I was terrified to relieve myself of the victim role. I was scared of who I would hurt. What relationships I would lose and what parts of myself would be revealed. It took me 29 years and becoming a mother to finally look at the victim within me and say goodbye. Parenthood is a big transition. It changes you; it makes you; it defines you and it blinds you to many things. I had someone say to me once that they wanted a daughter in order to heal the child within themselves. I want to make sure that every parent out there; new, old or yet to come removes from themselves needing anything from their child.
One of the hardest things for me as a parent to do is to realize that I have to be happy for what my daughter has that I never did. I do not want my daughter feeling like her experiences as a child are my emotional healing. One of my favorite parenting tag-lines is; being a parent is the loneliest job in the world and yet you are never alone. The emotional, mental and physical battles you will go through while parenting are yours and yours alone. They are to be shared with other loving adults, relationships or partners but not with your children. I am not suggesting you hide emotional insecurities or even emotional instabilities from your children. Rather I am suggesting and encouraging that parents learn from their own childhoods, heal through observation of their children and allow their child to have a childhood of their own.
There is something wonderful about seeing a parent model positive behaviors, passions or interests for their children. My grandfather was a woodworker in his spare time. He had a shop and a plethora of tools. My father and his brothers spent endless amounts of time admiring his work and when they became adults of their own they carried this passion into their own lives. As a mother there is something so wonderful about knowing that my daughter is watching me and giving me the opportunity to pass along my love for certain parts of life onto her. This morning I was listening to my daughter ask my husband to watch movie trailers on the iPad and had both a moment of cringe-worthiness as well as admiration. My husband is an engineer, he works in the Aerospace industry and is a lover of movies. Not just any movies; well crafted, brilliant, artistically beautiful movies. His mother and my daughter’s grandmother has this same passion for what we once called “film” and passed the passion along to my husband who is passing it along to our daughter. Three generations of film enthusiasts in the making. So why did I cringe? The image of technology in our modern day is something to wonder about. Technology is a topic I have written about before and studied while earning my graduate degree. It is a hot topic on the lips of many educated and socially aware members of our society. The question is; how much is too much? What other “hot topics” have carved out the historical significance of new technology in our society throughout history? I found this reference from History Today (Reading is bad for your Health, 1998, Porter)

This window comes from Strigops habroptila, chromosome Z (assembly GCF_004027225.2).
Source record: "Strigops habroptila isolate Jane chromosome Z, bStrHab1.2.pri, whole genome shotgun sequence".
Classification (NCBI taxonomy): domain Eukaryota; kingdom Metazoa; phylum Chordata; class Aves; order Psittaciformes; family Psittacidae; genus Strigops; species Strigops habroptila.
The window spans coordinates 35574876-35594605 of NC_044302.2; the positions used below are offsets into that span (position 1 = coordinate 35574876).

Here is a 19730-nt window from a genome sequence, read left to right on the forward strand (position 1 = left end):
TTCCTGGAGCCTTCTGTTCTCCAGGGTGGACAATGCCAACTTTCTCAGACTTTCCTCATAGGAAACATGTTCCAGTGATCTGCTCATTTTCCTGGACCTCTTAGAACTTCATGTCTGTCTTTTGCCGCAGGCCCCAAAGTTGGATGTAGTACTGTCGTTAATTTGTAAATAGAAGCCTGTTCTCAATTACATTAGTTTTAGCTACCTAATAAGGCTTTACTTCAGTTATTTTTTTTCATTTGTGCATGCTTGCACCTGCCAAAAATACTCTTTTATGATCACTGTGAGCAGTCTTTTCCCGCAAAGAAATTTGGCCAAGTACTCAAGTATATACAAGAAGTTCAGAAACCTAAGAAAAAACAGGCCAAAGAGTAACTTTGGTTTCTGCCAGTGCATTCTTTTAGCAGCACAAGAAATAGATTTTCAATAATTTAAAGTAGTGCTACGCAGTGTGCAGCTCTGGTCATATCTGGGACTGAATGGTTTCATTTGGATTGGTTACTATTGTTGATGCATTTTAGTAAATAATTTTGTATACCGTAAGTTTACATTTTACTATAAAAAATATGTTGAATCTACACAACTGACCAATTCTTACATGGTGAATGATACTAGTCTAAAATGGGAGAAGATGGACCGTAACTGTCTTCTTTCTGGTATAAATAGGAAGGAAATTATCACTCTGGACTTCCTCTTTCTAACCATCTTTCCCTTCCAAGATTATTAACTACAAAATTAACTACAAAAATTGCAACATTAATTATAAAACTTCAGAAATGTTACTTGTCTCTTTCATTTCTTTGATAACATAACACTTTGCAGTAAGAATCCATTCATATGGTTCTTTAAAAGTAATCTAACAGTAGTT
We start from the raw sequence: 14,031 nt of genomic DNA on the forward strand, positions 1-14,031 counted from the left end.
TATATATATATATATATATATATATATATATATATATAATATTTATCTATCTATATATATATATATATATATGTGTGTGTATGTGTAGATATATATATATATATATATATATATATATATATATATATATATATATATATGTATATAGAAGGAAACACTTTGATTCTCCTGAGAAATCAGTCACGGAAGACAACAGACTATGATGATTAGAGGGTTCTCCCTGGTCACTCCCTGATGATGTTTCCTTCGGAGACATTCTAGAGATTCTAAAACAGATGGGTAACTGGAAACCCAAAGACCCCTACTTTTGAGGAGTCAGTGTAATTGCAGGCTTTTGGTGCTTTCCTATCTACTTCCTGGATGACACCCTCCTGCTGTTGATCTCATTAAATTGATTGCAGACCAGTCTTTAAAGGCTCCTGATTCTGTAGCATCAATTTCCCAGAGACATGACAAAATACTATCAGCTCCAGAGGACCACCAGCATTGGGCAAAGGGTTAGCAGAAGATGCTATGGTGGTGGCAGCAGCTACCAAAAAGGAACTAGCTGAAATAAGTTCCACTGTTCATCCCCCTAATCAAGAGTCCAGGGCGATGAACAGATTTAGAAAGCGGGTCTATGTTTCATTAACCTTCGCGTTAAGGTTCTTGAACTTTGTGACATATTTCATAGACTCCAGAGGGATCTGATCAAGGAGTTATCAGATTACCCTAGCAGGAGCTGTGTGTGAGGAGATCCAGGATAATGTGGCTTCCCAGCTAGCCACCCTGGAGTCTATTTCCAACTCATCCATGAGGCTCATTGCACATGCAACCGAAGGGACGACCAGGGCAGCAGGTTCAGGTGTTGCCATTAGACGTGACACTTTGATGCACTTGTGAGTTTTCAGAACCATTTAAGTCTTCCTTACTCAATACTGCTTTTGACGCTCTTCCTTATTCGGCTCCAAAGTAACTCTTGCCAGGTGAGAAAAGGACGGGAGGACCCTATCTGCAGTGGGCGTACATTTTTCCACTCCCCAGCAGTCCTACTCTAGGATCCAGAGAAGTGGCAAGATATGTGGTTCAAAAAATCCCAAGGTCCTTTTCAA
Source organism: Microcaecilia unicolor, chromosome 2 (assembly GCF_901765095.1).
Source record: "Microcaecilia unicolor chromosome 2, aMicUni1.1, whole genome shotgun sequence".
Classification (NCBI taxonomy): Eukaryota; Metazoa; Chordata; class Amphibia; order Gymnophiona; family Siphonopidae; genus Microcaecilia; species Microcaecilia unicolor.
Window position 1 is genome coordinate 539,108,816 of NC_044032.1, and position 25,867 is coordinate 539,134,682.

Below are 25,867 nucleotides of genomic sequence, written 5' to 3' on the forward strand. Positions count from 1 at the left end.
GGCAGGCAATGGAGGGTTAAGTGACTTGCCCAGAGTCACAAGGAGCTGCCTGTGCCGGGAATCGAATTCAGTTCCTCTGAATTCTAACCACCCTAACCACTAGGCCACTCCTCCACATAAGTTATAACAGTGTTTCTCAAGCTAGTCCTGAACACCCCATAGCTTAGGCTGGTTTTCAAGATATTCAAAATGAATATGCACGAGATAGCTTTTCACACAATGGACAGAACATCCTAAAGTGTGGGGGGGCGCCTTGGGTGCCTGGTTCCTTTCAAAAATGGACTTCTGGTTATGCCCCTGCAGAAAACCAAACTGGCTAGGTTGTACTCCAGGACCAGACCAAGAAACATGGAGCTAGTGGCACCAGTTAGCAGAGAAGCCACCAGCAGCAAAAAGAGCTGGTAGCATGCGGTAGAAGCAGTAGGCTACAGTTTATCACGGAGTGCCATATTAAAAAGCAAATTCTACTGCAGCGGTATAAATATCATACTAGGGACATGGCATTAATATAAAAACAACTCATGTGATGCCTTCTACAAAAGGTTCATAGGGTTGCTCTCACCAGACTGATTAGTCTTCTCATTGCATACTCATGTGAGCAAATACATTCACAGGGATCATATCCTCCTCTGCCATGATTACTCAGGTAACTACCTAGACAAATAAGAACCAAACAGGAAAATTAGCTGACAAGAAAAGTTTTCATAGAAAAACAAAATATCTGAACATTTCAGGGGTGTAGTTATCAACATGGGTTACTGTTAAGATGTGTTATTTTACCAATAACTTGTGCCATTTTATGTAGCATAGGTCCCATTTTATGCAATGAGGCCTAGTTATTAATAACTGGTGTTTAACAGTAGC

“Above all, reading, as everyone knows, was murder on the eyes – Milton blamed it for his blindness, and Samuel Pepys too thought he was going the same way. '19 March 1668: So parted and I to bed, my eyes being very bad – and I know not how in the world to abstain from reading', he lamented to his soon-to-be-discontinued diary.”